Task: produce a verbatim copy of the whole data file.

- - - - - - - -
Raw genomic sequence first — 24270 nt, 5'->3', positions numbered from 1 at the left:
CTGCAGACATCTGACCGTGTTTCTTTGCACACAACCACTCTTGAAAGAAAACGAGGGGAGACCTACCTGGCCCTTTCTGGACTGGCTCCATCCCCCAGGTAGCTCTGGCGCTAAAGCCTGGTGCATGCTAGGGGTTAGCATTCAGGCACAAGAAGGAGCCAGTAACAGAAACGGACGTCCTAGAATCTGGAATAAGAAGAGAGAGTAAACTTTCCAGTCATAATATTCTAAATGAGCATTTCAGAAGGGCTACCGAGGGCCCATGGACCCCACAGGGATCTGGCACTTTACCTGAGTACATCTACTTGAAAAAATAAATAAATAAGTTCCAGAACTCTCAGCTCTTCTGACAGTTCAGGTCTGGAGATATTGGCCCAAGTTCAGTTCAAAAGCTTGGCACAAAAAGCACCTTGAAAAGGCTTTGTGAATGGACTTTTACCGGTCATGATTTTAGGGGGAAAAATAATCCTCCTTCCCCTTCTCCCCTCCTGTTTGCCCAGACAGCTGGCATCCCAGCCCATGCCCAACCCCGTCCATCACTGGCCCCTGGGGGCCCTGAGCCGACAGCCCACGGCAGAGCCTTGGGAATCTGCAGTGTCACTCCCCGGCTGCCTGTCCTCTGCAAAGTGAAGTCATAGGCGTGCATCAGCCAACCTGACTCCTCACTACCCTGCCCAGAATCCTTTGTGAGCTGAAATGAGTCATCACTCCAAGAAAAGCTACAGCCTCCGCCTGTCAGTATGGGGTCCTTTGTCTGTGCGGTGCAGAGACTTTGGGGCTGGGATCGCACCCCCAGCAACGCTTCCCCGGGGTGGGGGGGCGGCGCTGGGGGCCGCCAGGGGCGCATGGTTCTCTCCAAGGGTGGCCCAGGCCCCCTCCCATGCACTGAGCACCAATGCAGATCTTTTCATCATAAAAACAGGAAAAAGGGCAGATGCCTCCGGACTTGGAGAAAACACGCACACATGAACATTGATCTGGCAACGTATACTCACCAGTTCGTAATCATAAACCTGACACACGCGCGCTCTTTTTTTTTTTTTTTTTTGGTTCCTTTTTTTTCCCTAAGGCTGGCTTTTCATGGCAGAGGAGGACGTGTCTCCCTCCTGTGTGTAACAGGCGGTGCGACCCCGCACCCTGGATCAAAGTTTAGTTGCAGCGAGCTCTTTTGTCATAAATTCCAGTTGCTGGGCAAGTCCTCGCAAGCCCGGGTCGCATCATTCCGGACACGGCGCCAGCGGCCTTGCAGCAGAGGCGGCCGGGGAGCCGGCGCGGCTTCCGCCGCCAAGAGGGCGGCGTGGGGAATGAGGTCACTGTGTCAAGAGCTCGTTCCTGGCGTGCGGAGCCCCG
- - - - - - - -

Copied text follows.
Raw genomic sequence first — 24270 nt, 5'->3', positions numbered from 1 at the left:
CTGCAGACATCTGACCGTGTTTCTTTGCACACAACCACTCTTGAAAGAAAACGAGGGGAGACCTACCTGGCCCTTTCTGGACTGGCTCCATCCCCCAGGTAGCTCTGGCGCTAAAGCCTGGTGCATGCTAGGGGTTAGCATTCAGGCACAAGAAGGAGCCAGTAACAGAAACGGACGTCCTAGAATCTGGAATAAGAAGAGAGAGTAAACTTTCCAGTCATAATATTCTAAATGAGCATTTCAGAAGGGCTACCGAGGGCCCATGGACCCCACAGGGATCTGGCACTTTACCTGAGTACATCTACTTGAAAAAATAAATAAATAAGTTCCAGAACTCTCAGCTCTTCTGACAGTTCAGGTCTGGAGATATTGGCCCAAGTTCAGTTCAAAAGCTTGGCACAAAAAGCACCTTGAAAAGGCTTTGTGAATGGACTTTTACCGGTCATGATTTTAGGGGGAAAAATAATCCTCCTTCCCCTTCTCCCCTCCTGTTTGCCCAGACAGCTGGCATCCCAGCCCATGCCCAACCCCGTCCATCACTGGCCCCTGGGGGCCCTGAGCCGACAGCCCACGGCAGAGCCTTGGGAATCTGCAGTGTCACTCCCCGGCTGCCTGTCCTCTGCAAAGTGAAGTCATAGGCGTGCATCAGCCAACCTGACTCCTCACTACCCTGCCCAGAATCCTTTGTGAGCTGAAATGAGTCATCACTCCAAGAAAAGCTACAGCCTCCGCCTGTCAGTATGGGGTCCTTTGTCTGTGCGGTGCAGAGACTTTGGGGCTGGGATCGCACCCCCAGCAACGCTTCCCCGGGGTGGGGGGGCGGCGCTGGGGGCCGCCAGGGGCGCATGGTTCTCTCCAAGGGTGGCCCAGGCCCCCTCCCATGCACTGAGCACCAATGCAGATCTTTTCATCATAAAAACAGGAAAAAGGGCAGATGCCTCCGGACTTGGAGAAAACACGCACACATGAACATTGATCTGGCAACGTATACTCACCAGTTCGTAATCATAAACCTGACACACGCGCGCTCTTTTTTTTTTTTTTTTTTGGTTCCTTTTTTTTCCCTAAGGCTGGCTTTTCATGGCAGAGGAGGACGTGTCTCCCTCCTGTGTGTAACAGGCGGTGCGACCCCGCACCCTGGATCAAAGTTTAGTTGCAGCGAGCTCTTTTGTCATAAATTCCAGTTGCTGGGCAAGTCCTCGCAAGCCCGGGTCGCATCATTCCGGACACGGCGCCAGCGGCCTTGCAGCAGAGGCGGCCGGGGAGCCGGCGCGGCTTCCGCCGCCAAGAGGGCGGCGTGGGGAATGAGGTCACTGTGTCAAGAGCTCGTTCCTGGCGTGCGGAGCCCCG